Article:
Levitical Service in the Temple
Later on, when Solomon built the permanent temple in Jerusalem, the Levites continued to serve as ministers and guardians of the sanctuary. 1 Chronicles 23:1-5 (NKJV) records how David organized the Levites into divisions with assigned temple duties:
So when David was old and full of days, he made his son Solomon king over Israel…And he gathered together all the leaders of Israel, with the priests and the Levites. Now the Levites were numbered from the age of thirty years and above; and the number of individual males was thirty-eight thousand. Of these, twenty-four thousand were to look after the work of the house of the Lord, six thousand were officers and judges, four thousand were gatekeepers, and four thousand praised the Lord with musical instruments.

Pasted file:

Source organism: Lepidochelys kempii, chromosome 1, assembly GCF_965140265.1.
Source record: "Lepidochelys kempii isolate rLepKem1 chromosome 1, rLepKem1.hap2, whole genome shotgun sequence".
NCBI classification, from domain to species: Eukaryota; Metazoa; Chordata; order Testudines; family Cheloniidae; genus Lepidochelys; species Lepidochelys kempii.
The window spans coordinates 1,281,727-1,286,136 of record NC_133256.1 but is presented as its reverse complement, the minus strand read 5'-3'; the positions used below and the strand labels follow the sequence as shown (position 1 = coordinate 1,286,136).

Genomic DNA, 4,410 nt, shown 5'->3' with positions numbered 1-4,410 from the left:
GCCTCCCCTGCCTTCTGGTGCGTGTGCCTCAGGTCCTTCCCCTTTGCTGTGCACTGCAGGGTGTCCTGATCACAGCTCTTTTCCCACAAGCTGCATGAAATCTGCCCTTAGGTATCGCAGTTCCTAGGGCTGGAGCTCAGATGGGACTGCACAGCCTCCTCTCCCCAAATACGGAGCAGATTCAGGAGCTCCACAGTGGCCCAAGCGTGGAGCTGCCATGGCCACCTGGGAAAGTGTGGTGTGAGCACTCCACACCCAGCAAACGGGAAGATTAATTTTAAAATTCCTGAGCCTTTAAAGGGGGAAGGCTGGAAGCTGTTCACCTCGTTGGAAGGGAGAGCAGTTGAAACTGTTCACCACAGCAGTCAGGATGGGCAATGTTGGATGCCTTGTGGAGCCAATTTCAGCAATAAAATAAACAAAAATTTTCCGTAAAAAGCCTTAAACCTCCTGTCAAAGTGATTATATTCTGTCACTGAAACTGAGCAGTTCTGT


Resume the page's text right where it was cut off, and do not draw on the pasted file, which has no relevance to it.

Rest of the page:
The Levites served as officials and judges, doorkeepers, musicians, and other roles to assist the priests and maintain order in temple worship. Stationed at the gates (1 Chronicles 9:17-27 NKJV), they regulated who could enter, much like ushers directing people today.
The Levites also assisted worshipers who came to offer sacrifices. 2 Chronicles 29:34 (NKJV) states:
But the priests were too few, so that they could not skin all the burnt offerings; therefore their brethren the Levites helped them until the work was ended and until the other priests had sanctified themselves, for the Levites were more diligent in sanctifying themselves than the priests.
Likewise, 2 Chronicles 30:16-17 describes how the Levites slaughtered Passover lambs for worshipers who were not ceremonially cleansed:
Then they stood at their stations after their custom, according to the Law of Moses the man of God; the priests sprinkled the blood from the hand of the Levites. For there were many in the assembly who had not sanctified themselves; therefore the Levites were in charge of killing the Passovers for everyone who was not clean, to sanctify them to the Lord.